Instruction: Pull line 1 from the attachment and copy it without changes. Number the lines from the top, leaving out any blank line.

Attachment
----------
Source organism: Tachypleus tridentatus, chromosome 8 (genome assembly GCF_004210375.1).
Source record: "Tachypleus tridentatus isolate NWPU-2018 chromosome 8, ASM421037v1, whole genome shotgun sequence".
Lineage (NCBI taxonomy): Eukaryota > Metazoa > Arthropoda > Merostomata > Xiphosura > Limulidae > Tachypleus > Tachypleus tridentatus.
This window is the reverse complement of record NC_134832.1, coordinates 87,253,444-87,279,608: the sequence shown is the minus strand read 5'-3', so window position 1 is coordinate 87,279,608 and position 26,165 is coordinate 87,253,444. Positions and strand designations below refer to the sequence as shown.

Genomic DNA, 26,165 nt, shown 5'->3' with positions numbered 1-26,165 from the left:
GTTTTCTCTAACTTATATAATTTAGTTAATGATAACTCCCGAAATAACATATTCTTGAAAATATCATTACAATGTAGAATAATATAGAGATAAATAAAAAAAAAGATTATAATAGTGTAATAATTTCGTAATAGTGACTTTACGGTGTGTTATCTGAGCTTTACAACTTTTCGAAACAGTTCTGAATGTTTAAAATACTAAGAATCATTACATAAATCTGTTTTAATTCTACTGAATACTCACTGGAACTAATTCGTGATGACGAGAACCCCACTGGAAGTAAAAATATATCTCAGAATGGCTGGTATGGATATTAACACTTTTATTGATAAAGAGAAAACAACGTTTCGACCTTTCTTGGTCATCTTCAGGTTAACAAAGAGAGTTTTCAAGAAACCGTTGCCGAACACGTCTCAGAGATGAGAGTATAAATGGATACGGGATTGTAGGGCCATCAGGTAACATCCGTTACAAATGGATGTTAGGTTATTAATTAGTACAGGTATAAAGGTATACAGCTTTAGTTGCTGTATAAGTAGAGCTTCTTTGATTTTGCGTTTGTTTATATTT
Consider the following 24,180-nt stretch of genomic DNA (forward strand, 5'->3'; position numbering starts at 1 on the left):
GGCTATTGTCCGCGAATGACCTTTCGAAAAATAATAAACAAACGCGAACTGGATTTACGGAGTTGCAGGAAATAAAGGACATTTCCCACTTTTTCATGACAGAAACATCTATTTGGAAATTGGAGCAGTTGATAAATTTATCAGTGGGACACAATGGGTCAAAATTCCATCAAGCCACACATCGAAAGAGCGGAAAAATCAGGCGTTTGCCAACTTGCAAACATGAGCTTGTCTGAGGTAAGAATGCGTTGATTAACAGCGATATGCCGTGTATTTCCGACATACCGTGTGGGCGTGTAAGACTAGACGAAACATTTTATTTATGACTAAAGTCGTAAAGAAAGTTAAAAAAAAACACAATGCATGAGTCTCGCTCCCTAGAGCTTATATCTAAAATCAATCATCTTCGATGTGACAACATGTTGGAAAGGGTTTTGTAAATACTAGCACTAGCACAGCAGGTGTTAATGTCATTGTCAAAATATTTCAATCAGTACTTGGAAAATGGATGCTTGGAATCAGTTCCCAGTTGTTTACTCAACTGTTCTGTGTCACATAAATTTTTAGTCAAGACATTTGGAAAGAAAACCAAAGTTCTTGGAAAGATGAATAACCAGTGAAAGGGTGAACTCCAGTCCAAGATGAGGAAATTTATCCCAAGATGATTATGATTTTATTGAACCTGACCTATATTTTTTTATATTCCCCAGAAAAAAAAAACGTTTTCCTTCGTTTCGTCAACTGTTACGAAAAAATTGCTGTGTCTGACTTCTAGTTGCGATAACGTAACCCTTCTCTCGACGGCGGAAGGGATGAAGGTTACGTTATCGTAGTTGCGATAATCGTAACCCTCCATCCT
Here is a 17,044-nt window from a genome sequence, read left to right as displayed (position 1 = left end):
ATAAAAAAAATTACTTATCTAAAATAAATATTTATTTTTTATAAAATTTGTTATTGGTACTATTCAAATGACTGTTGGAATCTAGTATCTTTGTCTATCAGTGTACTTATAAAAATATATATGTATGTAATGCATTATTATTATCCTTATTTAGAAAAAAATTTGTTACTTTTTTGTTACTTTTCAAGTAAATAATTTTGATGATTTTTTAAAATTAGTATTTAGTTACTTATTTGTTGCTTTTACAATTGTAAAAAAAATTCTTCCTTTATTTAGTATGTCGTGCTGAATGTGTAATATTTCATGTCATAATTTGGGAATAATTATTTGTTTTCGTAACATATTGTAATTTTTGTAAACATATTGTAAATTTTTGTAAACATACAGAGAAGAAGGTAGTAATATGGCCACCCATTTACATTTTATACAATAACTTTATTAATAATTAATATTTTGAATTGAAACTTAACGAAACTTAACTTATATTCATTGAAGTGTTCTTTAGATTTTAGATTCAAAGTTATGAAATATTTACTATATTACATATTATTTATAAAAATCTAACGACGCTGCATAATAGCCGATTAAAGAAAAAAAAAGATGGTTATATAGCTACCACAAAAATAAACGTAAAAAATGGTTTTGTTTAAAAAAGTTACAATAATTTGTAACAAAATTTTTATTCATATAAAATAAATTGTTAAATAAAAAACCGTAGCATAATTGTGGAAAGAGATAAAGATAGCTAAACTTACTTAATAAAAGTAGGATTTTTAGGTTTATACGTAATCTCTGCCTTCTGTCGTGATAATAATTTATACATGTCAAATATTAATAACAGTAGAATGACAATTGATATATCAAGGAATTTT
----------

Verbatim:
Source organism: Tachypleus tridentatus, chromosome 8 (genome assembly GCF_004210375.1).